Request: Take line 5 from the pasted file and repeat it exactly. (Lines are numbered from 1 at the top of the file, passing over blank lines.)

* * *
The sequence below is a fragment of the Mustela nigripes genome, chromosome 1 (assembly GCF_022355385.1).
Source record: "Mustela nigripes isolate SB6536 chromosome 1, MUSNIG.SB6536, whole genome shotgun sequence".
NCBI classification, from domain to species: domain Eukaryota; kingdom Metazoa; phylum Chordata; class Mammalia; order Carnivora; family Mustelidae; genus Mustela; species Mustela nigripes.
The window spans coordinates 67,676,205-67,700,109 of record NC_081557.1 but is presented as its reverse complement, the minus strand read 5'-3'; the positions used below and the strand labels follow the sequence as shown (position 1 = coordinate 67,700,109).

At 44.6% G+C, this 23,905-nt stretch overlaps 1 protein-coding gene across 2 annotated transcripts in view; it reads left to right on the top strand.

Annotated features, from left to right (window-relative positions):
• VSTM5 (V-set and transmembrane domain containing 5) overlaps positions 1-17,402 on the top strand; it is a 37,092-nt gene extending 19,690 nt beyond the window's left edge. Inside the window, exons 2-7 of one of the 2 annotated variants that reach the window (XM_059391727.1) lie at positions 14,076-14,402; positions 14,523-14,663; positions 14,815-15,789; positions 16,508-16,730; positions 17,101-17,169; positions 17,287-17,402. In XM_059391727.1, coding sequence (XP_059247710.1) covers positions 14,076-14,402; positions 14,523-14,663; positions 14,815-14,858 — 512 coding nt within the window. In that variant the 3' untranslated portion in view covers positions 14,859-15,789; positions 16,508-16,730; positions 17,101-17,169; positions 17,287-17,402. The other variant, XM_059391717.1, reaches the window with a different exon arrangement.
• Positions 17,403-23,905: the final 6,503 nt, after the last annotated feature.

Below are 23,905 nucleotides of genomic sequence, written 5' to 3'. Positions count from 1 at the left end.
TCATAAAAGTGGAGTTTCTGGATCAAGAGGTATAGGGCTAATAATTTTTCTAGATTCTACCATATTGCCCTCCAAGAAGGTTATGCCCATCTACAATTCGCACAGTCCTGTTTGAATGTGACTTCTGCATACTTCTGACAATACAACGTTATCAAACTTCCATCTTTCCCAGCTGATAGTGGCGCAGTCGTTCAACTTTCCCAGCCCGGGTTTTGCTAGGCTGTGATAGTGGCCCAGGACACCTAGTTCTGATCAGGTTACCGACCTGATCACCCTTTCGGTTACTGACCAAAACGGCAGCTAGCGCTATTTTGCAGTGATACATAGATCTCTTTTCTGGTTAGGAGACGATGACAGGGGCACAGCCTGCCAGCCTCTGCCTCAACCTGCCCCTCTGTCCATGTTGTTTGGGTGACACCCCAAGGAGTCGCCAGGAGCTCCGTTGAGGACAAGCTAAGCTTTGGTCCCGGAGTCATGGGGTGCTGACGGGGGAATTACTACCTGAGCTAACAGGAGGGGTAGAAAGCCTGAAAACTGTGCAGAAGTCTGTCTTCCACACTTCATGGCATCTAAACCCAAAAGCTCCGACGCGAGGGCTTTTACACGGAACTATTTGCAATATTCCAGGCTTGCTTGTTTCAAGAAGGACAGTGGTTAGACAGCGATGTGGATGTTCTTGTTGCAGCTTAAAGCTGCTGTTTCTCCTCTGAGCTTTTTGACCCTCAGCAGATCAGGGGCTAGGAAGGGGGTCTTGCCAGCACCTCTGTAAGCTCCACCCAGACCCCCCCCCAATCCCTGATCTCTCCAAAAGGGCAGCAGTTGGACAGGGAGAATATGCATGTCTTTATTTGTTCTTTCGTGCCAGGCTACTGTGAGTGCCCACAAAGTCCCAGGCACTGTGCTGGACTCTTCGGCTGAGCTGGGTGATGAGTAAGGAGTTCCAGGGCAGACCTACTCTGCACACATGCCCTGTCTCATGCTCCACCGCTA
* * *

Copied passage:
At 44.6% G+C, this 23,905-nt stretch overlaps 1 protein-coding gene across 2 annotated transcripts in view; it reads left to right on the top strand.